Ash Wednesday

Friday Five: SBC abuse, Mabel Grammer's faith, power of nuance, 'fourth-trimester' abortions

Friday Five: SBC abuse, Mabel Grammer's faith, power of nuance, 'fourth-trimester' abortions

You know your big investigative project has made a major splash when other news organizations immediately follow up on your original reporting.

Such is the case with the Houston Chronicle’s bombshell series on sexual abuse in Southern Baptist churches (Part 1, Part 2 and Part 3).

The Washington Post and Memphis’ Commercial Appeal were among many newspapers that responded to the Houston coverage. I mention those two newspapers because I felt like their stories offered some additional insight into the independent congregational structure of the Southern Baptist Convention that perhaps even the Chronicle didn’t fully grasp.

In any case, let’s dive into the Friday Five (where we’ll see a few more links tied to the SBC):

1. Religion story of the week: Is there any doubt which story will occupy this space?

I wrote GetReligion’s initial post on the Chronicle’s big series on Southern Baptist abuse (“'Guys, you are not my opponent,' Southern Baptist official tells reporters investigating sexual abuse”).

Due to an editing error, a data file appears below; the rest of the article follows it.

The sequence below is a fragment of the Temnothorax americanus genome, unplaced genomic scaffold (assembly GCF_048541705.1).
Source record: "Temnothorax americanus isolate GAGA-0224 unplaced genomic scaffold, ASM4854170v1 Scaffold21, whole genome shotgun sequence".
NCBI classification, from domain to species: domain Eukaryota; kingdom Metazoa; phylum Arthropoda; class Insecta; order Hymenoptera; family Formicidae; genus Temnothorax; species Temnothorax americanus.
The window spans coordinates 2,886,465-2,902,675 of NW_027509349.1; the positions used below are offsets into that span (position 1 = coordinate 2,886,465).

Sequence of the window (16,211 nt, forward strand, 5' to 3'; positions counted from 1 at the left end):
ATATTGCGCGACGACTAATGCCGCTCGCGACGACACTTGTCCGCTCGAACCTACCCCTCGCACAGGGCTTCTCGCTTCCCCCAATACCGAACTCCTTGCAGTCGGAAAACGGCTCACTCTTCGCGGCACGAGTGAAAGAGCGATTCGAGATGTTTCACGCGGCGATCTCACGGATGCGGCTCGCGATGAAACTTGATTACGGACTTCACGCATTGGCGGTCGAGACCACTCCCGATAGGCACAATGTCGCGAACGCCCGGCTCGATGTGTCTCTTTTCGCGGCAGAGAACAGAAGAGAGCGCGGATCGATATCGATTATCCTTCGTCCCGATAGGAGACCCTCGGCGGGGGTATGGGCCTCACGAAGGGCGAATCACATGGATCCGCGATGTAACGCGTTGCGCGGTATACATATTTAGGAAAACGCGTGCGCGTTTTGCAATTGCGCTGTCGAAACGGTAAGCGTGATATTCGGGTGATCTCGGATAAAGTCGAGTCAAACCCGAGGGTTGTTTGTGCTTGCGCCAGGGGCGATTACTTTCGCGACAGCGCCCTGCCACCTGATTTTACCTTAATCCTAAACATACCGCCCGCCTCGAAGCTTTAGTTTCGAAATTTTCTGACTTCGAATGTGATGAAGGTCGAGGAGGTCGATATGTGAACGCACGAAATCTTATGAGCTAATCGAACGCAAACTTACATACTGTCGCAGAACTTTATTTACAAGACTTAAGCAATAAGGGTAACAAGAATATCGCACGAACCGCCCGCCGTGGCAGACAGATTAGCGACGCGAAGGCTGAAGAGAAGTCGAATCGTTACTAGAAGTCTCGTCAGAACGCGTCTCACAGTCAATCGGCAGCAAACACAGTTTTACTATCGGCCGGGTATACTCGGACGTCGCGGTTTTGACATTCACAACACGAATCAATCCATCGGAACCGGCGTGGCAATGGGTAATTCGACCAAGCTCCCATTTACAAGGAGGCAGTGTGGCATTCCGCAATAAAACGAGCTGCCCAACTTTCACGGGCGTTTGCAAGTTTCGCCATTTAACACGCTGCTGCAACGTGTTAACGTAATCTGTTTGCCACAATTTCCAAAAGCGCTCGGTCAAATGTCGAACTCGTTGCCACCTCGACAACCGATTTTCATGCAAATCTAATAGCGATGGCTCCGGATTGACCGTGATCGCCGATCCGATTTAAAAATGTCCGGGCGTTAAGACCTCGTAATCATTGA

Editor Terry Mattingly delved deeper into the autonomous nature of congregations in the nation’s largest Protestant denomination (“Bottom line: Southern Baptist Convention's legal structure will affect fight against sexual abuse”).

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Massacre on Ash Wednesday? Now, Orthodox believers shot leaving Forgiveness Vespers

Massacre on Ash Wednesday? Now, Orthodox believers shot leaving Forgiveness Vespers

A few days ago, I expressed surprise that more mainstream journalists didn't recognize the poignant ties between the shootings at Marjory Stoneman Douglas High School in Parkland, Fla., and the ancient Western Christian traditions linked to Ash Wednesday.